By Cigale Ahlquist
Sandra Weise is hopeful.
With the easing of COVID-related restrictions for bars and restaurants on Jan. 6, Weise, the owner of the Finnish Bistro on Como Avenue, spent the next days preparing for the partial reopening of indoor service.
Minnesota Gov. Tim Walz’s recent mandate called for, among other things, no more than 50 percent occupancy indoors up to a maximum of 150 people, no larger than a party of two at a bar and a 10 p.m. closing deadline.
The partial reopening Jan. 11 came after a 54-day, stiffer shutdown that only allowed food establishments to offer takeout or delivery services.
“I am better off than so many of my industry friends, and I am very grateful,” Weise said. “We are fortunate that we’ve maintained steady business.”
Not every restaurant planned on reopening, to the extent allowed.
Dino’s Gyros in Falcon Heights would continue only handling takeout for now, CEO Jason Adamidis said in mid-January. The company owns four, Twin Cities area restaurants plus smaller operations at 10 corporate sites, which have been closed during the pandemic because large numbers of people have been working from home.
“Our stores are so small, there’s no way to do 50 percent,” said Adamidis, whose father started Dino’s more than 30 years ago. “Our break-even numbers are based on people coming in.”
A plan to open a walk-up ordering and pickup window was rejected by the Falcon Heights Planning Commission in late 2020, a move that frustrates Adamidis.
“The goalposts have moved constantly—rules and regulations, cities telling restaurants how to protect employees, telling us how to treat customers,” he said. “We thought we had a simple solution: a pickup window.
“January to March is the worst time for the whole industry. People make New Year’s resolutions to lose weight. They save money for spring break vacations, blizzards—that all hinders businesses.”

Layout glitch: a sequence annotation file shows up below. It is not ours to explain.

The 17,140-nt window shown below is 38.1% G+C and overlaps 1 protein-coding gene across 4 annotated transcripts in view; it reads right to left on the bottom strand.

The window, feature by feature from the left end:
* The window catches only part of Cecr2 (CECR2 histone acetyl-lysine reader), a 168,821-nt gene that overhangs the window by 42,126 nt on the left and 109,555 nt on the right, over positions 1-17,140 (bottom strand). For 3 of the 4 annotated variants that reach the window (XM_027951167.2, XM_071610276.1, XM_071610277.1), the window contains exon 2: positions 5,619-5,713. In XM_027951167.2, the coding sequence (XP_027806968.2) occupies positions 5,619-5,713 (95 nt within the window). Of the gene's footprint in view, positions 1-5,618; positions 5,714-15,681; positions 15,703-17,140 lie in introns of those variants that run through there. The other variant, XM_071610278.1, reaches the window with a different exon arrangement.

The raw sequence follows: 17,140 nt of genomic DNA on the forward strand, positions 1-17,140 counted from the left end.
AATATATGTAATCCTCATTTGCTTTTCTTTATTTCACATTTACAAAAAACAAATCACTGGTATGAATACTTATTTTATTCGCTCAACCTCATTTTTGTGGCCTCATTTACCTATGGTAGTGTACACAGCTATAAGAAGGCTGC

For the Finnish Bistro’s Weise, predicting how much business would pick up was a challenge. Staffing dropped from 22 to eight, including six dishwashers per shift, since the pandemic started. Because of that, she decided to serve everything in biodegradable, to go packaging and offer the full menu as best as she could.
“We can’t afford waste—or running out and having grumpy customers,” said Weise, who estimated the Finnish Bistro could serve about 34 people indoors at 50 percent occupancy and socially distanced. She planned to do on-site reservations on a first-come- first-serve basis.
The restaurant business is particularly vulnerable in times like these, Weise said. “I’m grateful for frontline people. But we are suffering in our own ways. When a restaurant closes, you hear, ‘It’s just a restaurant,’ but it’s more than that. I would lose everything. It ruins people’s lives.”
After nearly losing her 70-year-old mother to COVID-19 just before Thanksgiving, Weise is particularly cautious about safety, noting the Finnish Bistro’s cleaning protocols and advanced ventilation system.
“I lost a half-million dollars last year, but I still am on the side of safety,” she said.
Despite the challenges of the past year, including a burglary at the restaurant just before Christmas, Weise is optimistic about the future.
“We feel stronger and more prepared, and it feels less uncertain,” she said. “Even if we had to open and close again, it’s not survival of the fittest, but of the most adaptable. And we can ride it out.”
Will increased bar, restaurant foot traffic help retailers?
One retailer was hoping bars and restaurants weren’t going to be the only businesses affected by the Jan. 6 mandate change. boreal Gifts & Goods, which opened in May 2019 in the former Bibelot storefront on Como Avenue, hadn’t been open even a year when the COVID-19 shutdowns began in 2020.
“We were closed March to May,” said Janet Haugan, the shop’s co-owner with Peggy Merrill. “At that time, we developed a website and worked hard to do whatever customers needed: home delivery, curbside, help shopping over the phone, some Face Time.”
Despite their efforts, business last summer compared with the same period a year earlier was “dramatically different,” Haugan said. “Foot traffic dropped off completely.”
She was hopeful the reopening of restaurant dining rooms, along with the increased distribution of vaccines, would get more people out of the house and gradually restore shopping to pre-COVID levels.
“It’s going to be a long haul,” she said. “People are very, very cautious.”
Cigale Ahlquist is a Twin Cities freelance contributor to the Bugle.